In elementary school and maybe even junior high — that’s middle school for you younger readers, of which I have none — they used to take the class, split it in two and each side would line up with their backs to the wall, facing each other across the classroom.
Hello, spelling bee.
The teacher would then ask a kid on one side of the room to spell a word. If you got it right, you stayed standing. If you spelled it wrong, you sat down and the other team got a chance to spell it right.
This went on until there was only one team standing with anybody left. Great fun, if you could spell and — hey — I was pretty good at it. In my whole professional life in the newspaper business, I always like to say, I got paid to do something I learned in elementary school: read and write. Yes, I was lucky.
Now, I still have a spelling contest with myself every day, with the New York Times Spelling Bee game. You can get it online, but they kick you off after only a few words if you aren’t a subscriber. So I subscribed, and I get the digital NYT daily and unlimited access to all their games, for $1.50 a week. For now.
If you haven’t played it, Spelling Bee works like this: There are six letters in a circle and you need to make a word with them not smaller than four letters, but every word must include the seventh letter in the middle of the circle. You get one point for a four-letter word, five points for a five-letter word, six for six letters, and so on. And you get bonus points for a pangram, a word which uses all seven letters.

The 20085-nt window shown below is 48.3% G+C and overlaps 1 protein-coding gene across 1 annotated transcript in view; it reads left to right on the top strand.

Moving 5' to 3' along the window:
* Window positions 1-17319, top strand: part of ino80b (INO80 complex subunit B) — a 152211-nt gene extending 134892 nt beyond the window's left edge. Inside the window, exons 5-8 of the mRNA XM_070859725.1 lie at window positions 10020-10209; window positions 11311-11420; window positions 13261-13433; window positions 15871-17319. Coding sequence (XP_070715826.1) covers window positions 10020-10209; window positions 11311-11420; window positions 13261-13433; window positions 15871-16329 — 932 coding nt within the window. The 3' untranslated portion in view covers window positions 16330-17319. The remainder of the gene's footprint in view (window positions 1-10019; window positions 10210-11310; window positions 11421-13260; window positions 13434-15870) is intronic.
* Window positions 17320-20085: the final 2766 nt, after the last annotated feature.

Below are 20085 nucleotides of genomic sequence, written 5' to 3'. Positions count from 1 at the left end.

To be rated a Genius every day you need to make a set number of points. Some days it’s 90, some days it’s 210 points. I shoot for Genius every day, of course, and I play until I give up. Now get this: On average, I’m a Genius five days a week.
I’m trying to get my wife, who helps me most days, to call me Genius, at least around the house, like, Hey, Genius, get me a gin and tonic, or Hey, Genius, let me have the remote.
I’d even settle for Gene but, unlike my reading-and-writing career, no luck.
“I’ve learned that you shouldn’t go through life with a catcher’s mitt on both hands; you need to be able to throw something back.”
— Maya Angelou
“I agree with Doug W. (last week’s feedback), that people who don’t get answers correct are resentful of people who love to read, do crossword puzzles, play all kinds of trivia games and/or have eidetic memories,” writes Kathy H.
And: A pickleball player last week told my teammate before our match, ‘Watch out, you’re playing with a criminal.’ (See last week’s column.)
So you’re so smart …
Last week I bet you couldn’t tell me which state’s three largest cities begin with C. My answer: Ohio, with Columbia, Cleveland and Cincinnati, in that order. Oh, and Canton is the seventh largest.
Getting this apparently easy one right (I said you could use a map) were lots of regulars and newcomers: Bob G., Bert H., PMM (“I did my residency in surgery at the University of Cincinnati. I drove from central New York and passed through Cleveland, Columbus, and finally into Cincinnati!”), Robert H., John D., Joe H. (“Didn’t need the map!”), Kurt W., Doug W., Kathy H., Clarence C., Terence O., Lynne A., Clay N., Karen G. (“Finally decided to actually respond instead of just keeping my guesses to myself. And I didn’t use a map”), Lee A., Al & Mickey F., and Kim O. & Paul C. Wrong guesses included South Carolina, West Virginia and Illinois.
Columns for Kids
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Thanks. See you next week.